At 27, Anne Vogler found herself interviewing a victim of childhood rape — the victim was the same age as her, and the thoughts comparing herself to the victim at age 10, or 11, or 12, were all-consuming.
She is now a Detective Inspector of Crime and Support with the Queensland Police Service (QPS) in Mount Isa and throughout her entire 25-year career, that one interview — one of thousands — has stuck with her.
When Detective Inspector Vogler joined the QPS in 1994, she did so because she realised her teaching degree was not going to allow her enough variability in life.
At 23, she was sworn in and began what would be an accomplished career as one of the few female officers to reach the higher ranks.
As one of six female recruits in her squad of about 25, Detective Inspector Vogler said she did not stand out too much because of her gender, but said as soon as she began working for the Criminal Investigation Branch (CIB), the amount of female officers dramatically dropped off.
While women now stand in many leadership roles within QPS, Detective Inspector Vogler said as one of the first to rise through the CIB ranks, she came across not only plenty of backlash, but some very strong, forward-thinking male bosses.
When Detective Inspector Vogler received her first Detective Sergeant position, which is three ranks lower than she is now, she said her success came down to one man.
Detective Senior Sergeant Andrew Trenerry was the officer in charge at Pine Rivers CIB when Detective Inspector Vogler applied and he took her on in the team.
"He was very supportive of female police, well before it was cool," she said.
"He used to say 'you'll get promoted over me' and I would say 'that will never happen', but it has and I still can't believe it.
"He became my mentor, and he still is. I ring him often for advice, and it shows how important having those male bosses who supported you unconditionally really was."
Traditionally, female plain clothes officers were found more often in the Child Protection and Investigation Unit (CPIU), while the men went to CIB.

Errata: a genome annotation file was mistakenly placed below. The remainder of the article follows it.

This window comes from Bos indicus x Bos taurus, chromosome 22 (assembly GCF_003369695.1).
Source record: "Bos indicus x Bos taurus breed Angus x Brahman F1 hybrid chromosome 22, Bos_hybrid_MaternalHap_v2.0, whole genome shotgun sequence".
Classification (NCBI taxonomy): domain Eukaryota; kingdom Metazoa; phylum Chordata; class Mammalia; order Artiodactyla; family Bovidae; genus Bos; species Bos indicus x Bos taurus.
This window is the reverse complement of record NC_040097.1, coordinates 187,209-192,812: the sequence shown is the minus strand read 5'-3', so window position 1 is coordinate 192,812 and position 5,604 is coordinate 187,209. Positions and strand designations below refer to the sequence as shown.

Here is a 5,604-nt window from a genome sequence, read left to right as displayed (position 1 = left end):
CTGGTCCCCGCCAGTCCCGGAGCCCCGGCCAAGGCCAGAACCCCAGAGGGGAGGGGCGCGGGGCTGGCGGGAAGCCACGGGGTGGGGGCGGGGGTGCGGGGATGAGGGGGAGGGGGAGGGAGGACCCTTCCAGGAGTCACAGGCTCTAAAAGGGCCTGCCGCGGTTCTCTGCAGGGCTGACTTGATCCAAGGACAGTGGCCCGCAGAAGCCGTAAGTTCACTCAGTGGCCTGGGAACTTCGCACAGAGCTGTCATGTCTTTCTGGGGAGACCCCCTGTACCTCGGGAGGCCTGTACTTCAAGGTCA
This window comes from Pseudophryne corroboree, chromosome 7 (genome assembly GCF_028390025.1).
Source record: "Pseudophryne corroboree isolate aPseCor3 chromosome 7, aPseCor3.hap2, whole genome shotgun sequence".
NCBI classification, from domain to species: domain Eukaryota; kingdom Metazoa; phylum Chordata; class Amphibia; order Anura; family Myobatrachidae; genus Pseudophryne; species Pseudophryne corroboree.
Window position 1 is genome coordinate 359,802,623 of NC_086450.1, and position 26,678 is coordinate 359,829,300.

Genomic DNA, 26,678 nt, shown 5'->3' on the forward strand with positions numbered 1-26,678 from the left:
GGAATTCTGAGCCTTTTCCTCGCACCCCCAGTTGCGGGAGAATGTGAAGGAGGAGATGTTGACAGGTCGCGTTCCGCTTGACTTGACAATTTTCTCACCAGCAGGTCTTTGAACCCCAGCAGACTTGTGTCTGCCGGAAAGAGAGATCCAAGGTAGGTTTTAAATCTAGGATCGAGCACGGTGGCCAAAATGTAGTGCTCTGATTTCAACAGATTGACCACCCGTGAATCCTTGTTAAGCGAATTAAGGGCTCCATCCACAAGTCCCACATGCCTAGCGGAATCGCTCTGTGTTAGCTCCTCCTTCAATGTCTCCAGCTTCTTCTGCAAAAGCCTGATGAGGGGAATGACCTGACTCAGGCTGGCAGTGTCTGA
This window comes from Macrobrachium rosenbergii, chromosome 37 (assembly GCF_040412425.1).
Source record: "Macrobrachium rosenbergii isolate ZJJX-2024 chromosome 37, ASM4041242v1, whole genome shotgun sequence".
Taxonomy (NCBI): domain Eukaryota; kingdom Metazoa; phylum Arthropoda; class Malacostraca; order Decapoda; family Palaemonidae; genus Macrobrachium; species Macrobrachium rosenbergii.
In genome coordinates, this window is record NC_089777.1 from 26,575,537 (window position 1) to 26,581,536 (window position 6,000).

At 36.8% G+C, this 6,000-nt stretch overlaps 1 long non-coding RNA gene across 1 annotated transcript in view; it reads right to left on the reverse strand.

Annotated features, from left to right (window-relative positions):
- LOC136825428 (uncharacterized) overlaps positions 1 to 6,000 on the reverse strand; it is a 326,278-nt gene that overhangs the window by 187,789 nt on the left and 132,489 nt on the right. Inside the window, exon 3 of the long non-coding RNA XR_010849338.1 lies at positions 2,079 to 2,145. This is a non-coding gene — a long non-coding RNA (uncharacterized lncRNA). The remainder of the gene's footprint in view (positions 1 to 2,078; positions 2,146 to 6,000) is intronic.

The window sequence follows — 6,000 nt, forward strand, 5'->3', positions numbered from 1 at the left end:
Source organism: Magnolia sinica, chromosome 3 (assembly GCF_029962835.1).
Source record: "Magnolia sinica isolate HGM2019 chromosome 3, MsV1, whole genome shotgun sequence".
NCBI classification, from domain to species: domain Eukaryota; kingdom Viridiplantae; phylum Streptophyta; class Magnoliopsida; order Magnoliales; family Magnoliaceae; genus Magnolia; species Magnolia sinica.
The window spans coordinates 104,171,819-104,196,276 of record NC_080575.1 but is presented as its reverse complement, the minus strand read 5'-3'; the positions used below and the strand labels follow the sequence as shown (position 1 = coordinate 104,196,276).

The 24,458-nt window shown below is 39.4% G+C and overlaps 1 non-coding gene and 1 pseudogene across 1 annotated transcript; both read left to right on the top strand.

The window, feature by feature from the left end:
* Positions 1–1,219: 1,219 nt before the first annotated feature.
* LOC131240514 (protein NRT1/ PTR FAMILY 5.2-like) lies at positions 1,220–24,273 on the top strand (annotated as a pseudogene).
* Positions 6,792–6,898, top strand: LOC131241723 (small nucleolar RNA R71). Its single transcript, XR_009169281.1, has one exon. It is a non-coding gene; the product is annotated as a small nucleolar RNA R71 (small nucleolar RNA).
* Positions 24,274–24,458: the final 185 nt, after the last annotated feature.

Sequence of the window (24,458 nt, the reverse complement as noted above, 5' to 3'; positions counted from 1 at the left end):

"At some stages I was definitely the only girl in the office," Detective Inspector Vogler said.
It was while relieving at Nundah CIB in the late 1990s that she was told by a well-respected and very 'old school' Detective Sergeant, upon applying for a position in his team, 'if we have to have a girl, it may as we well be you' — something Detective Inspector Vogler said she took as a "huge compliment".
But she did not get that job, though soon found herself in her first full-time plain-clothes position at State Crime Command in Taskforce Argos, investigating historical paedophilia and child abuse cases.
While working at Argos, Detective Inspector Vogler worked on historical institutionalised paedophilia cases involving churches and schools, and it was there that she worked the case mentioned earlier, which began with an anonymous phonecall.
"The phone rang and I happened to answer it," she said.
"It was an anonymous caller who gave me two names; one was a paedophile, the other was a victim. Then they just hung up."
Over an 18-month period Detective Inspector Vogler investigated the case, which blew out to involve four victims who had been molested as children by a trusted family friend. One was his granddaughter.
"Arresting him … he was old, in his 70s, and it felt good," she said.
"He was jailed for about a decade I think, and last I heard he had cancer, and I'm okay with that."
Moving up the ranks
After working at Argos, Detective Inspector Vogler moved to Hendra CIB as a Plain Clothes Constable in 2002, and worked towards her detective appointment, which she received in 2004.
"Even when I got the role of Detective Sergeant I was told I was being watched, because I think that I was one of the first female Detective Sergeants in CIB on the north side [of Brisbane]," she said.
When applying for Detective Sergeant (DS) positions, Detective Inspector Vogler said she was told outright by one officer in charge that she would never have a position in his office, because he had "big personalities to manage".
Detective Inspector Vogler said as she began progressing further through the ranks in CIB she noticed less women at her rank, and even fewer women above her in those investigative roles as her superiors.
Detective Inspector Vogler said working in Mount Isa has been her first real regional stint in the job, and said it was great to see the strong female workforce in the district, including a large female leadership group.
The district has an impressive seven females in Officer in Charge positions, with two in Mount Isa (one uniformed, one CPIU) and one each (all uniformed) in Doomadgee, Mornington Island, Dajarra, Mckinlay and Julia Creek.
"We actually don't have a male DS, which is unheard of," Detective Inspector Vogler said.
"We need to have women in these DS roles. They offer a point of difference — a different way to look at investigations and management that is unique, this will allow them to be great OICs.
"We just need to ensure they are ready and supported when these OIC positions become available."